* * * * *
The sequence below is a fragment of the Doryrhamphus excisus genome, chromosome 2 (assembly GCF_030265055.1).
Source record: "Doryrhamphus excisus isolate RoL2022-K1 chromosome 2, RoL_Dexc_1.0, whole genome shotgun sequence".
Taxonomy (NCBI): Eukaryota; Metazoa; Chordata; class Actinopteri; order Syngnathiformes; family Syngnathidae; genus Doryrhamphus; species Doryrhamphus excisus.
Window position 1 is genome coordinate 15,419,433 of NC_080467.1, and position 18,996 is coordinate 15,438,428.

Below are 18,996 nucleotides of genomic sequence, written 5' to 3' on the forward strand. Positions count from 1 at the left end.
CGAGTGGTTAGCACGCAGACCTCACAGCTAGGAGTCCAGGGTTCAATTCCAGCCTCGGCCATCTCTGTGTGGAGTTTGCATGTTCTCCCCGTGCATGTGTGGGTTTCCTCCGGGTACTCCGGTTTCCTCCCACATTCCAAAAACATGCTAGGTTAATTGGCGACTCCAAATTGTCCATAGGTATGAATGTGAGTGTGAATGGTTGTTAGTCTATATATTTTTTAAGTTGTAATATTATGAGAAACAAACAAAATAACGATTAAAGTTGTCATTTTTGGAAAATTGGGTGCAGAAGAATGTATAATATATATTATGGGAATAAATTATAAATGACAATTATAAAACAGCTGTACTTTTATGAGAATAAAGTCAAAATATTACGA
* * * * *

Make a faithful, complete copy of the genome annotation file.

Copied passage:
The sequence below is a fragment of the Doryrhamphus excisus genome, chromosome 2 (assembly GCF_030265055.1).
Source record: "Doryrhamphus excisus isolate RoL2022-K1 chromosome 2, RoL_Dexc_1.0, whole genome shotgun sequence".
Taxonomy (NCBI): Eukaryota; Metazoa; Chordata; class Actinopteri; order Syngnathiformes; family Syngnathidae; genus Doryrhamphus; species Doryrhamphus excisus.
Window position 1 is genome coordinate 15,419,433 of NC_080467.1, and position 18,996 is coordinate 15,438,428.

Below are 18,996 nucleotides of genomic sequence, written 5' to 3' on the forward strand. Positions count from 1 at the left end.
CGAGTGGTTAGCACGCAGACCTCACAGCTAGGAGTCCAGGGTTCAATTCCAGCCTCGGCCATCTCTGTGTGGAGTTTGCATGTTCTCCCCGTGCATGTGTGGGTTTCCTCCGGGTACTCCGGTTTCCTCCCACATTCCAAAAACATGCTAGGTTAATTGGCGACTCCAAATTGTCCATAGGTATGAATGTGAGTGTGAATGGTTGTTAGTCTATATATTTTTTAAGTTGTAATATTATGAGAAACAAACAAAATAACGATTAAAGTTGTCATTTTTGGAAAATTGGGTGCAGAAGAATGTATAATATATATTATGGGAATAAATTATAAATGACAATTATAAAACAGCTGTACTTTTATGAGAATAAAGTCAAAATATTACGA